- Front rows: 80%
- Middle rows: 71.6%
- Back rows: 68.1%
These findings were obtained under conditions where the seating positions were teacher-assigned. This means it’s not just a case of the more motivated students choosing to sit at the front, and the less motivated students choosing to sit at the back.
By sitting at the front, you’ll be able to see the board and hear the teacher more clearly, and your concentration will improve too.
Now you know where the best seats in the class are!
Read key information out loud.
What’s the reason for this?
When you read information out loud, you both see and hear it. On the other hand, when you read information silently, you only see it.
It isn’t practical to read every single word of every single set of notes out loud. That would take way too much time.
So here’s the process I recommend to study faster by reading aloud:
Step 1: As you read your notes, underline the key concepts/equations. Don’t stop to memorize these key concepts/equations; underline them and move on.
Step 2: After you’ve completed Step 1 for the entire set of notes, go back to the underlined parts and read each key concept/equation out loud as many times as you deem necessary. Read each concept/equation slowly.
Step 3: After you’ve done this for each of the underlined key concepts/equations, take a three-minute break.
Step 4: When your three-minute break is over, go to each underlined concept/equation one at a time, and cover it (either with your hand or a piece of paper). Test yourself to see if you’ve actually memorized it.
Step 5: For the concepts/equations that you haven’t successfully memorized, repeat Steps 2, 3, and 4.
Take regular study breaks.
Taking regular study breaks enhances overall productivity and improves focus (Ariga & Lleras, 2011).
That’s why it isn’t a good idea to hole yourself up in your room for six hours straight to study for an exam.
You might feel like you get a lot done this way, but the research proves that breaks help you to study faster in the long run. So take a 5- to 10-minute break for every 40 minutes of work.
I recommend that you use a timer or stopwatch to remind you when to take a break and when to get back to studying.
During your break, refrain from using your phone or computer, because these devices prevent your mind from fully relaxing.
Reward yourself at the end of each study session.
Before starting a study session, set a specific reward for completing the session. By doing this, you’ll promote memory formation and learning (Adcock RA, 2006).
The reward could be something as simple as:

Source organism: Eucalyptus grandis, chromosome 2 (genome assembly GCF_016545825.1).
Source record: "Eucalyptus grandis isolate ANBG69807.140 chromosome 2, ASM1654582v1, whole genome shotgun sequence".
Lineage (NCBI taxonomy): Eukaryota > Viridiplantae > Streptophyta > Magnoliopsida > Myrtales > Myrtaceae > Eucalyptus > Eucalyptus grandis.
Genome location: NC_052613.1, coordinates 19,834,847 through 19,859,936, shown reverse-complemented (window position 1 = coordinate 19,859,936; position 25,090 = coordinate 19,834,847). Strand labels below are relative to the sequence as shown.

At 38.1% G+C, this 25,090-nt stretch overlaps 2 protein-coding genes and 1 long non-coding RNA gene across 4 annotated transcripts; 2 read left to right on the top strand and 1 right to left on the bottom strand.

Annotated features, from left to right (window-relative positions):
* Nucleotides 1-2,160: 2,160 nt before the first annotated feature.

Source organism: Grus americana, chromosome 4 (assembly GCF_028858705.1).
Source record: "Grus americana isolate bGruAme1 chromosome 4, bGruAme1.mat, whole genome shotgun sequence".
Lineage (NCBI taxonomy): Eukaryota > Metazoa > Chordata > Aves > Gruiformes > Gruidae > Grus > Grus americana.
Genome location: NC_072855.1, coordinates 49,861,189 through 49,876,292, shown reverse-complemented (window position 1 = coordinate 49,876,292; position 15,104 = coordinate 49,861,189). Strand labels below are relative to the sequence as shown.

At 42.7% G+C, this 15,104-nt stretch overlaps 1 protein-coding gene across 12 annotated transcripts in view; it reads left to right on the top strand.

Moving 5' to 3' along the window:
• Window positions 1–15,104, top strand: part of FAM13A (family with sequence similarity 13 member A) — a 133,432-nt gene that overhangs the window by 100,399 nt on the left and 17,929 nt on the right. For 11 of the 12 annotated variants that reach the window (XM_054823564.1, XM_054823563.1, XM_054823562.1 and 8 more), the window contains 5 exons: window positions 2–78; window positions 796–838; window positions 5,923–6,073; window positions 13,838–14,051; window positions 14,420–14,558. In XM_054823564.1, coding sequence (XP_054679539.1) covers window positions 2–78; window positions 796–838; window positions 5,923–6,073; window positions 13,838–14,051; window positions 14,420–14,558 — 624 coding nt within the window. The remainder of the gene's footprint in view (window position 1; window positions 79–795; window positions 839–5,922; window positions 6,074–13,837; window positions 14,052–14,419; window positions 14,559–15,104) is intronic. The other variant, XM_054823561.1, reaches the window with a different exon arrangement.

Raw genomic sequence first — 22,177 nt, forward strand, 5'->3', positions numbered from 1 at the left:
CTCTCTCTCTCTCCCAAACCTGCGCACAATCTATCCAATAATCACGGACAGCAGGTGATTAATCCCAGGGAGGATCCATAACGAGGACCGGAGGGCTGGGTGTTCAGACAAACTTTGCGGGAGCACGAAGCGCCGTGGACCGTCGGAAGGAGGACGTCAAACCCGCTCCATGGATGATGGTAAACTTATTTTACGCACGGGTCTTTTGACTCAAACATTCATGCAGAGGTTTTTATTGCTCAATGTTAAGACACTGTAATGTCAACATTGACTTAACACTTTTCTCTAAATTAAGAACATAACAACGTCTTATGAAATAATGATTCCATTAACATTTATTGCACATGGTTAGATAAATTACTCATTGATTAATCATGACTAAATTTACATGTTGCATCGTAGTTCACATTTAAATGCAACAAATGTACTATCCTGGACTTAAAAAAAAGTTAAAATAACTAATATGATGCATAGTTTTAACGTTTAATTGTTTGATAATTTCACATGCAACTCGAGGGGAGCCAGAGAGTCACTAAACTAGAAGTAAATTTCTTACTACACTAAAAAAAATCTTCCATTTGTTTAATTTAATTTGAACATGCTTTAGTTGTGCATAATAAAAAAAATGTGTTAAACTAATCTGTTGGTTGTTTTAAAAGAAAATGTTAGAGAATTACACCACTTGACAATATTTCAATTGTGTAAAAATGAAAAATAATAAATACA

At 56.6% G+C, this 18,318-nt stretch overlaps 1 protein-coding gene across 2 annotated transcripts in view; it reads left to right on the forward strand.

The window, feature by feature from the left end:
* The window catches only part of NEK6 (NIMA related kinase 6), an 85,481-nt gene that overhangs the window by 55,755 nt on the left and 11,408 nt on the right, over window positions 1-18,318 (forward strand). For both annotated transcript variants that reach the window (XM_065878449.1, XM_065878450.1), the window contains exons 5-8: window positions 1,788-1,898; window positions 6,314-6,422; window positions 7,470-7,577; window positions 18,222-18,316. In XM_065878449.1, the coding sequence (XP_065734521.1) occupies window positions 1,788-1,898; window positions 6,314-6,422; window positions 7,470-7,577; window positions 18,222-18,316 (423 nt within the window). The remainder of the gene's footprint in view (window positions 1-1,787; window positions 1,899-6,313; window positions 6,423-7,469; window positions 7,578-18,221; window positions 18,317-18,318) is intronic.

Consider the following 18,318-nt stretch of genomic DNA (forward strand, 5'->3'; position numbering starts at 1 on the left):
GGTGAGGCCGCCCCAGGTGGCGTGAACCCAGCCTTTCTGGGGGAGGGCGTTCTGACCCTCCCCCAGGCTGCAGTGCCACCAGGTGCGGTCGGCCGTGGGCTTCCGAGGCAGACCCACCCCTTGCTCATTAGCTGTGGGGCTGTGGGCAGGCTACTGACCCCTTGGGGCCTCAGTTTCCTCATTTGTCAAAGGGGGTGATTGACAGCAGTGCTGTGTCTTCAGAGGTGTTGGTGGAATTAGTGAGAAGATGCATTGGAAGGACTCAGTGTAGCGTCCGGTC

- Going for a short walk
- Eating a healthy snack
- Listening to your favorite music
- Doing a couple of sets of exercise
- Playing a musical instrument
- Taking a shower
Reward yourself at the end of every session — you’ll study smarter and learn faster.
Focus on the process, not the outcome.
Students who succeed in school concentrate on learning the information, not on trying to get a certain grade.
Stanford psychologist Carol Dweck’s research shows that these students:
- Focus on effort, not the end result
- Focus on the process, not on achievement
- Believe they can improve — even in their weak subjects — as long as they put in the time and hard work
- Embrace challenges
- Define success as pushing themselves to learn something new, not as getting straight A’s
Not-so-successful students tend to set performance goals, while successful students tend to set learning goals.
What’s the difference between these two types of goals?
Performance goals (e.g. getting 90% on the next math test, getting into a top-ranked school) are about looking intelligent and proving yourself to others.
In contrast, learning goals (e.g. doing three algebra problems every other day, learning five new French words a day) is about mastery and growth.
Most schools emphasize the importance of getting a certain exam score or passing a certain number of subjects. Ironically, if you want to meet — and surpass — these standards, you’d be better off ignoring the desired outcome and concentrating on the learning process instead.
Make sure you just enjoy yourself learning and don't beat yourself up if you can’t do everything on this list. I wish you the best. If you loved this article make sure to follow me for more.